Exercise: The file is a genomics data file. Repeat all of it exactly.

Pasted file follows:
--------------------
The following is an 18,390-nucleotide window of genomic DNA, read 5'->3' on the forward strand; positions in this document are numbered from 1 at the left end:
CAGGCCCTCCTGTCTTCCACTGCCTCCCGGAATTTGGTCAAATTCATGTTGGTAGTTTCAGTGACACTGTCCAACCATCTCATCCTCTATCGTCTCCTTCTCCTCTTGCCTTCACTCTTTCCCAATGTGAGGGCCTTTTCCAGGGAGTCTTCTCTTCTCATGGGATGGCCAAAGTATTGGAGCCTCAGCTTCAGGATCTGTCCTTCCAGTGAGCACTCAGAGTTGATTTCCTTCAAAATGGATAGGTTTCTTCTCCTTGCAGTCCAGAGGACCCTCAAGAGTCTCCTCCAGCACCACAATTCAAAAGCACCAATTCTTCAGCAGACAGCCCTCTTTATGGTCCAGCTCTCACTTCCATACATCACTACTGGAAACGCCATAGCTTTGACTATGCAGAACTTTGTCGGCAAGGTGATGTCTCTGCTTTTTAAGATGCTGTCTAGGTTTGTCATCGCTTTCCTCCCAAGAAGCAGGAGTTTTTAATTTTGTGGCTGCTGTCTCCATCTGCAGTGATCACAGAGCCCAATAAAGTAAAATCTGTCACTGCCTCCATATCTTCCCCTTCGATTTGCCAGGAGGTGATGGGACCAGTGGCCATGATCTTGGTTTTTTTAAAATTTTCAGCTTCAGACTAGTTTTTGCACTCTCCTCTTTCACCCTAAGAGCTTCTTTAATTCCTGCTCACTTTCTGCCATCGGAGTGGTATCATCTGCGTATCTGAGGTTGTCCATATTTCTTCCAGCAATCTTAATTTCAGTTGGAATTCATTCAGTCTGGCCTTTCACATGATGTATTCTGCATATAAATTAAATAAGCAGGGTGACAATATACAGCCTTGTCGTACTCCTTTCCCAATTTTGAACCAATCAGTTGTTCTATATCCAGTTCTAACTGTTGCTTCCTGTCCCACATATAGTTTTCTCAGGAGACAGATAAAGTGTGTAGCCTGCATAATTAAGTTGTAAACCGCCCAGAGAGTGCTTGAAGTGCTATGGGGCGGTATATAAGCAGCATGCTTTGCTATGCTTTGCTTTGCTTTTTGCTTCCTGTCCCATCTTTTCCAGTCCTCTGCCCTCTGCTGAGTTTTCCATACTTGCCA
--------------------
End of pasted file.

The following is an 18,390-nucleotide window of genomic DNA, read 5'->3' on the forward strand; positions in this document are numbered from 1 at the left end:
CAGGCCCTCCTGTCTTCCACTGCCTCCCGGAATTTGGTCAAATTCATGTTGGTAGTTTCAGTGACACTGTCCAACCATCTCATCCTCTATCGTCTCCTTCTCCTCTTGCCTTCACTCTTTCCCAATGTGAGGGCCTTTTCCAGGGAGTCTTCTCTTCTCATGGGATGGCCAAAGTATTGGAGCCTCAGCTTCAGGATCTGTCCTTCCAGTGAGCACTCAGAGTTGATTTCCTTCAAAATGGATAGGTTTCTTCTCCTTGCAGTCCAGAGGACCCTCAAGAGTCTCCTCCAGCACCACAATTCAAAAGCACCAATTCTTCAGCAGACAGCCCTCTTTATGGTCCAGCTCTCACTTCCATACATCACTACTGGAAACGCCATAGCTTTGACTATGCAGAACTTTGTCGGCAAGGTGATGTCTCTGCTTTTTAAGATGCTGTCTAGGTTTGTCATCGCTTTCCTCCCAAGAAGCAGGAGTTTTTAATTTTGTGGCTGCTGTCTCCATCTGCAGTGATCACAGAGCCCAATAAAGTAAAATCTGTCACTGCCTCCATATCTTCCCCTTCGATTTGCCAGGAGGTGATGGGACCAGTGGCCATGATCTTGGTTTTTTTAAAATTTTCAGCTTCAGACTAGTTTTTGCACTCTCCTCTTTCACCCTAAGAGCTTCTTTAATTCCTGCTCACTTTCTGCCATCGGAGTGGTATCATCTGCGTATCTGAGGTTGTCCATATTTCTTCCAGCAATCTTAATTTCAGTTGGAATTCATTCAGTCTGGCCTTTCACATGATGTATTCTGCATATAAATTAAATAAGCAGGGTGACAATATACAGCCTTGTCGTACTCCTTTCCCAATTTTGAACCAATCAGTTGTTCTATATCCAGTTCTAACTGTTGCTTCCTGTCCCACATATAGTTTTCTCAGGAGACAGATAAAGTGTGTAGCCTGCATAATTAAGTTGTAAACCGCCCAGAGAGTGCTTGAAGTGCTATGGGGCGGTATATAAGCAGCATGCTTTGCTATGCTTTGCTTTGCTTTTTGCTTCCTGTCCCATCTTTTCCAGTCCTCTGCCCTCTGCTGAGTTTTCCATACTTGCCA